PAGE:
Currently I am reading, The End Of Protestantism: Pursuing Unity in a Fragmented Church written by Peter J. Liethart. He believes God will answer Jesus prayer. He says, “The Father loves the Son and will give him what he asks. He does not give a stone when Jesus asks for bread. When Jesus asks that his disciples be one, the Father will not give him bits and fragments.”

In light of the current situation in the Church today this is a bold assertion. If God will answer Jesus’ prayer when will it happen? The last 2000 years has shown the exact opposite. We are more fragmented than ever before.

I believe ultimately we will all be one in the new heavens and the new earth. We see in Revelation a picture into heaven where there is a “great multitude that no one could number, from every nation, from all tribes, and people and languages…” (Rev. 7:9). We could add from every denomination, tradition, and creed.

Leithart has ambition in his hope. He says he is laying out a plan in order to bring unity among the church, to see the end or Protestantism as we know it. We shall see as we move through his book.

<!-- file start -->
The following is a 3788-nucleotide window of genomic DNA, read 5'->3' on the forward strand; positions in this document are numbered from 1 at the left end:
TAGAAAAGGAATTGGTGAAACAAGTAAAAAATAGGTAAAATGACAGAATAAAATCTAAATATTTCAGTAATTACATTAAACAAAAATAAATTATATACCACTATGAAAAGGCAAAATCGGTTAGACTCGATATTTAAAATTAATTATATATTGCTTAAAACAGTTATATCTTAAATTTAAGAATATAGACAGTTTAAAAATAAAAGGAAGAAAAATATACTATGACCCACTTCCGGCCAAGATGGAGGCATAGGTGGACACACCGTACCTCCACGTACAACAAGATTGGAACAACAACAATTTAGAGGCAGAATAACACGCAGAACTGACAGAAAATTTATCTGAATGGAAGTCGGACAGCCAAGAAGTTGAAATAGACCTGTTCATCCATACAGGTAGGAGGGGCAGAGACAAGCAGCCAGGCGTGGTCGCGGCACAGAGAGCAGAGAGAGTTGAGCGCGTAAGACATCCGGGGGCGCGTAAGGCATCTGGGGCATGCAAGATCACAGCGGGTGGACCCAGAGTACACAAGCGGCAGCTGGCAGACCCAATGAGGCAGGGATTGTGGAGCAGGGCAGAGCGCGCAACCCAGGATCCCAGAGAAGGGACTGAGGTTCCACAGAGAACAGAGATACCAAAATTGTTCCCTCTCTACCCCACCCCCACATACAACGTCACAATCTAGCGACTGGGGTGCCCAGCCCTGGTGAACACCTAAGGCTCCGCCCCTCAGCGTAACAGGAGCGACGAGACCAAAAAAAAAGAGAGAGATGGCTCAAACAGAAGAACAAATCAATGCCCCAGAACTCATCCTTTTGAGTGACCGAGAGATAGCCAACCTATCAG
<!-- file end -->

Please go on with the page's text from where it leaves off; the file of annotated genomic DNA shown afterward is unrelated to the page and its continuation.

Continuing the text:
UMC Tradition

Last week the United Methodist Church voted to not change the exclusion language of their book of discipline regarding homosexuality. This was one of three paths the UMC was to decide upon. One path was to change the language with full affirmation of homosexuality. Another where the church would allow local congregations choose how they handle the situation. The one chosen, called the “Tradition Plan” was to keep the language intact and to allow those congregations that choose to leave to leave with their property in hand.

Last week I wrote my hopes would be they choose the middle plan, what they called “Connectional Conference Plan.”